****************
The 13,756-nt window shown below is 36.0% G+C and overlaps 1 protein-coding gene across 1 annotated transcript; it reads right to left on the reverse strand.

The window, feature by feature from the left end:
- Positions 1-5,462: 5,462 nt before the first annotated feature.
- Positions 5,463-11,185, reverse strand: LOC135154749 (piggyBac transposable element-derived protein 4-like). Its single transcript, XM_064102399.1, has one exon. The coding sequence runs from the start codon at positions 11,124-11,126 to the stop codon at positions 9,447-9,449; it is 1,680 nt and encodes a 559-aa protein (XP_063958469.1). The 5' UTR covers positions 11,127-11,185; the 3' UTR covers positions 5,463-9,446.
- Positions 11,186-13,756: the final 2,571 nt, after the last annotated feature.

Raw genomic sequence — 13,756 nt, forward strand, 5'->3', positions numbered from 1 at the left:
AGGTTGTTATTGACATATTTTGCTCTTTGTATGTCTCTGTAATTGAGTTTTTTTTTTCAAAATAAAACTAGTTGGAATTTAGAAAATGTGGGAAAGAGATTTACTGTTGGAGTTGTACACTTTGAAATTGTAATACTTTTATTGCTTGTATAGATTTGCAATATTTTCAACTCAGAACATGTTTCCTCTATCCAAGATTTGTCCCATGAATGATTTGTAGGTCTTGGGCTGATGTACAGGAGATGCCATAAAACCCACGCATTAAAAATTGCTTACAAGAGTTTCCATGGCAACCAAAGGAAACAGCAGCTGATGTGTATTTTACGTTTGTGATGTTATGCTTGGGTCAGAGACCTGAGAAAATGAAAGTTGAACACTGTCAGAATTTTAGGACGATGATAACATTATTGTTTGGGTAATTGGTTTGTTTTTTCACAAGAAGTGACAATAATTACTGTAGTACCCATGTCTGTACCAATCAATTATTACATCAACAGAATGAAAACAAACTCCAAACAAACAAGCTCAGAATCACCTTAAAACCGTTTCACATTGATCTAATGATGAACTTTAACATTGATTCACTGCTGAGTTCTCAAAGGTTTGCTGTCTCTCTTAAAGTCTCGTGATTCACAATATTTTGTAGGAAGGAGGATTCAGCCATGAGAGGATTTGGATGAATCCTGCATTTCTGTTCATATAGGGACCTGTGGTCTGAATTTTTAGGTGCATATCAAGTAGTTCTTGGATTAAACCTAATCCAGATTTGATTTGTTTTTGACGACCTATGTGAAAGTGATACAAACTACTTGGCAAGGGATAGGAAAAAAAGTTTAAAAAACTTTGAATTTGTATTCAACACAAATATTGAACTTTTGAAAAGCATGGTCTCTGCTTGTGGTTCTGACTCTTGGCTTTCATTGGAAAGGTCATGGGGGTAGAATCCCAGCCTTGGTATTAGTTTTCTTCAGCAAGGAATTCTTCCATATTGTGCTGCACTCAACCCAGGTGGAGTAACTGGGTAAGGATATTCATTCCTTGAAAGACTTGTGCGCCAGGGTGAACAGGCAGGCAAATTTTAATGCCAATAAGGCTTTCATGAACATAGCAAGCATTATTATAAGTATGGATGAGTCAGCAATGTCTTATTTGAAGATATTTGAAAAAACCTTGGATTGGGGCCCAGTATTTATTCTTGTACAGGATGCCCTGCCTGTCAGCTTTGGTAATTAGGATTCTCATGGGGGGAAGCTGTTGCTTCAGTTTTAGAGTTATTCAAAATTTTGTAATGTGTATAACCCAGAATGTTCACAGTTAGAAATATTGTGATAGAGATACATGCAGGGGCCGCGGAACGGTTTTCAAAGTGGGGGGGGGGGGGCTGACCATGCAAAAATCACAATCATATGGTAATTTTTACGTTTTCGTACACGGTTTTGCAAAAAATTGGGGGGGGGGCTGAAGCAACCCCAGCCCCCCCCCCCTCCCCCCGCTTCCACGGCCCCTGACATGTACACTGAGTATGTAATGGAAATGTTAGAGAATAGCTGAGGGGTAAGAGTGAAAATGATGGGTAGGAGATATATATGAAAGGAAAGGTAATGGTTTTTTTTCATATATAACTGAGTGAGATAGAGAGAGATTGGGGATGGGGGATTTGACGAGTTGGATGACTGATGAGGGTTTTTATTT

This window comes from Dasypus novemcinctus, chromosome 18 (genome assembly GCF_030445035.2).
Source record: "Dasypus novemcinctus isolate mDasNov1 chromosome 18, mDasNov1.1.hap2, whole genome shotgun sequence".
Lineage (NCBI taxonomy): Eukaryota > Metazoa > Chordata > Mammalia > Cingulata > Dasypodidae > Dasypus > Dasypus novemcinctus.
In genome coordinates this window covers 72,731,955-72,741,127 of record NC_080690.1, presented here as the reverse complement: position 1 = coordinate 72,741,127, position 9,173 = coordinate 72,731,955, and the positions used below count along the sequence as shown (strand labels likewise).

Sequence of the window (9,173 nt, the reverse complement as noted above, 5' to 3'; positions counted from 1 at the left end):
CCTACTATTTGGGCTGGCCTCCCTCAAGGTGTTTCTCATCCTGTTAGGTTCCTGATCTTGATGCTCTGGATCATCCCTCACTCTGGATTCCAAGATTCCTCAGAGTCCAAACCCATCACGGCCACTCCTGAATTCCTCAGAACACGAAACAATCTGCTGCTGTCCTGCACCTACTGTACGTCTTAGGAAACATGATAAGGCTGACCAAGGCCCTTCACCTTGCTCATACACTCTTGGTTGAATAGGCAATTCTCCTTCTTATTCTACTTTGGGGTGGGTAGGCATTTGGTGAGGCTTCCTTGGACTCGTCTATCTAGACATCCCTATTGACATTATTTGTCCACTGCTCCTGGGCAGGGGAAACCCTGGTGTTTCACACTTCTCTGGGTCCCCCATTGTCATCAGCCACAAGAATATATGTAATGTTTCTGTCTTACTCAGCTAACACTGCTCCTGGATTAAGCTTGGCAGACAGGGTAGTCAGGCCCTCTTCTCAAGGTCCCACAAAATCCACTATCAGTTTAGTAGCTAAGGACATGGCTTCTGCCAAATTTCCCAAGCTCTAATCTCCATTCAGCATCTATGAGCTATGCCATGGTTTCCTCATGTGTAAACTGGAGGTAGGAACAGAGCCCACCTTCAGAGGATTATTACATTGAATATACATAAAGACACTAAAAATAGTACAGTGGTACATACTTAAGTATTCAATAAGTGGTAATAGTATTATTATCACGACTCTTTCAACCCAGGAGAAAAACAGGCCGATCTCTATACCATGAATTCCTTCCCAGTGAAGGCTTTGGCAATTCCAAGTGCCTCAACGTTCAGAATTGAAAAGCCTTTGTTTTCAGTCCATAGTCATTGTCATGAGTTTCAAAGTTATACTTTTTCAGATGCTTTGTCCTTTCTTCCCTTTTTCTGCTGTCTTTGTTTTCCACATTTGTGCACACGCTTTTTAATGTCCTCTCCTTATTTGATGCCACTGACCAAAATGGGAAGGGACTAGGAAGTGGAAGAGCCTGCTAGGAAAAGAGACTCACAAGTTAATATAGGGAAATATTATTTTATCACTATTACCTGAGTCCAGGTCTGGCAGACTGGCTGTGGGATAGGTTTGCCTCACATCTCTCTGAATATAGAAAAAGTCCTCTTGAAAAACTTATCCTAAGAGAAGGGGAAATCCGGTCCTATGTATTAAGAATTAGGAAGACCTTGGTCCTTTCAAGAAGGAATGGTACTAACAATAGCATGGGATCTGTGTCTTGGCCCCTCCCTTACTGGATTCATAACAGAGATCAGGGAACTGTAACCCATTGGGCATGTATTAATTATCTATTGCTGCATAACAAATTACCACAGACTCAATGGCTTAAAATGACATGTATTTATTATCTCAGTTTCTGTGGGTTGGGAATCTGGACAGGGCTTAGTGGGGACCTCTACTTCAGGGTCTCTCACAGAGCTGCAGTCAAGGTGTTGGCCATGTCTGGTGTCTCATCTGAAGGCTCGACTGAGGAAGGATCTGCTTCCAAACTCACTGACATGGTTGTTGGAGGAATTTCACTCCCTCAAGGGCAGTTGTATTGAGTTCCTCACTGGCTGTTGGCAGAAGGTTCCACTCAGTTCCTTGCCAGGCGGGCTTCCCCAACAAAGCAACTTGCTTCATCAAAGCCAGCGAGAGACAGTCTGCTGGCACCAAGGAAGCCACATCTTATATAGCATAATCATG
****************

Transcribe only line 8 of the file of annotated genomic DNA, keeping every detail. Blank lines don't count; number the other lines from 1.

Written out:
This window comes from Dasypus novemcinctus, chromosome 18 (genome assembly GCF_030445035.2).